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Today's Features

  • FAIRVIEW — The 2nd Annual HOPEfest on Oct. 11 raised more than $14,000 to benefit the Infantile Scoliosis Outreach Program (ISOP) and Grayson-Carroll Shriners.

    Jennifer and Brandon Davis, of Galax, organized the event, held at the Fairview Ruritan Club.

    The couple's 3-year-old son Evan developed infantile scoliosis at three months of age.

    After spending all but three months of his life in casts and braces, Evan is hopefully done.

  • INDEPENDENCE — A minister known as having a “million friends” and who preached an estimated 6,000 local funerals has died.

    The Rev. Fred E. Jennings, 80, of Baywood, died last Tuesday.

    Jennings was born and raised in Grayson County where he spread the Word of God for more than 50-years.

  • In the Galax Theatre Guild and New River Players' production of the romantic, light-hearted comedy, “I Take This Man,” a woman tricks an amnesiac into thinking he's her loving husband, leading to a hilarious series of events.

    The guild will present the play on Nov. 15 and 22 at 7 p.m., and Nov. 23 at 2 p.m. at the Rex Theater in downtown Galax.

  • WOODLAWN — A Woodlawn couple set on "helping every dog they can" has unleashed fundraising activities now that the IRS has granted non-profit status to Critters Animal Rescue and Adoption.

    Pam and Doug Scarberry have been organizing their animal rescue for about two years, and had been waiting an agonizingly long time for the federal paperwork to come through.

    They thought about quitting, but then they thought about why an animal rescue is needed.

  • As Halloween looms near, the Galax Downtown Association prepares for the 4th Annual Halloween Monster Bash from 5-8 p.m. on Oct. 31.

    The event will feature annual favorites, such as a costume contest for prizes, games, activities, candy, live DJ music by Tyler Carpenter at the Grayson Stage and free hot dogs for the kids.

    In the spirit of a free, safe and fun Halloween for all to enjoy, creepy creatures and frightening figures have appeared in the store windows downtown, giving residents a chance to play the “Monster Hunt” game and enter to win prizes.

  • After battling a lawsuit for the past few years regarding the placement of a veterans' monument, the City of Galax can now proceed with plans to help a group of local veterans and volunteers erect the Twin County Veterans Memorial at the Galax Public Library.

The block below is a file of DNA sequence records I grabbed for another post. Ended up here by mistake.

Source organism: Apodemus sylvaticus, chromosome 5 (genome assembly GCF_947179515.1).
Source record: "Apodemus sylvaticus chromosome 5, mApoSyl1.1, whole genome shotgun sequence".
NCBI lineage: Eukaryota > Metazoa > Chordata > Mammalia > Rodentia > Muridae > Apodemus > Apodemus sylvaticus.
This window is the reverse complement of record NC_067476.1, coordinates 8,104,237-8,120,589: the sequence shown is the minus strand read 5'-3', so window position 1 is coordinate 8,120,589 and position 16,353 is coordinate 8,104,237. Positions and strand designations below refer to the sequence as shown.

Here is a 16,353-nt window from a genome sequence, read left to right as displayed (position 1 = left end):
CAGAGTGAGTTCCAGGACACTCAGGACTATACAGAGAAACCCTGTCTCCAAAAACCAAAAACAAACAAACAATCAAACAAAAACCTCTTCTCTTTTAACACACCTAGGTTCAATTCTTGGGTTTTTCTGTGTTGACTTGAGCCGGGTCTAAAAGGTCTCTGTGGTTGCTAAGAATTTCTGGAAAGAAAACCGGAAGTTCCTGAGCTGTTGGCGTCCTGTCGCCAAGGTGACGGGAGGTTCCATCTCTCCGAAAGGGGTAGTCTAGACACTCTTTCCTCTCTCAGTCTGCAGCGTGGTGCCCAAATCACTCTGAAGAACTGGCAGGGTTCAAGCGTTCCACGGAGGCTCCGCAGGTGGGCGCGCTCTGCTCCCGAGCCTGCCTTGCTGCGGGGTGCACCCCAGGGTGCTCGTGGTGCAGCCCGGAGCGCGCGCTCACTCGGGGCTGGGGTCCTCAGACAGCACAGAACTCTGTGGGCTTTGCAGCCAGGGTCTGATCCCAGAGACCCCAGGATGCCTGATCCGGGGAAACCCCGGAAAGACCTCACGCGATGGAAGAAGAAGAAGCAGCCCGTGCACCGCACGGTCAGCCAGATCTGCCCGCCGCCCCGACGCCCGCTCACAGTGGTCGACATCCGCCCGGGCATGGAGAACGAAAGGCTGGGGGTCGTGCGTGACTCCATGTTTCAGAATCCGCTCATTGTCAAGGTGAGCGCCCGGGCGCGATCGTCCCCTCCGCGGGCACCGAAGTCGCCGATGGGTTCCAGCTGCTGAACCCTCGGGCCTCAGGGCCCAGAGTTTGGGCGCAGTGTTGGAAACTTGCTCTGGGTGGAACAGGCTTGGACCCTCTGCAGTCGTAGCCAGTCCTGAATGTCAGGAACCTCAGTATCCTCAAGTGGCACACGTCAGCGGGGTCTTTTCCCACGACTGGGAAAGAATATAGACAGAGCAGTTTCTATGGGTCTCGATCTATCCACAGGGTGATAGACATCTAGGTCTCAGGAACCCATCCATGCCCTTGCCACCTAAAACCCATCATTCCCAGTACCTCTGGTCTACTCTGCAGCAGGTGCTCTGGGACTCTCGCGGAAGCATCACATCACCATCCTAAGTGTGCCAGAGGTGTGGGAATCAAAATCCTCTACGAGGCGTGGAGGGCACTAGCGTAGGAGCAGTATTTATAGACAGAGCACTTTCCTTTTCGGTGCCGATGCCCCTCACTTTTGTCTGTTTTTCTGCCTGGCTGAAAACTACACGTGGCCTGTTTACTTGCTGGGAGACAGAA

With the suit ending in the city's favor, Galax is moving forward with securing the services of a consulting engineer for technical design and cost estimates for the memorial designed by Todd Price, an artist from Elk Creek.

  • The new coordinator of the Mount Rogers Powerhouse Clubhouse plans to match the improvements in downtown Galax with positive changes at the facility on Main Street.

    Rick Whisenhunt, the newly named coordinator and local who graduated from Galax High School in 1996, wants to boost visibility of clubhouse members in the community.

    Powerhouse is a daytime-only service center for individuals who need a little extra support in a friendly family atmosphere, he said.

    “The main thing with us is helping people with the extra challenges they face each day.”

  • When Mark Davis and Cody Cline started out in the barbecue catering business as Squealers Authentic BBQ Company more than a year ago, their intentions were to become restaurant owners, serving only the best homemade foods around.

    In fact, Davis, who worked for many years at The Gazette and The Carroll News, quit his newspaper job to make a career out of barbecuing.

    Cline, a full-time mechanic at Hills Trucking, spends 50 to 60 hours a week in front of the grill, perfecting barbecue.

  • Little Ty Dixon seemed like a normal baby, but at age 6 his parents — Angela and Brian Dixon of Galax — found they had been blessed with something special.

    As an infant, Ty sat up and crawled early. But as he grew into a toddler, red flags went up for Angela and Brian.

    Ty didn’t walk until 19 months. And by age 3, when toddlers speak in full sentences, Ty was only saying a couple of words here and there, and potty training became a challenge.

  • Galax City Schools was one of just 26 Virginia school divisions in which all of a locality’s schools met 29 annual performance benchmarks for 2007-2008 toward “adequate yearly progress” under the No Child Left Behind Act.

    Among 132 school divisions in the commonwealth, Galax City Schools was one of the 17 divisions in which all schools made adequate yearly progress and the division as a whole made progress.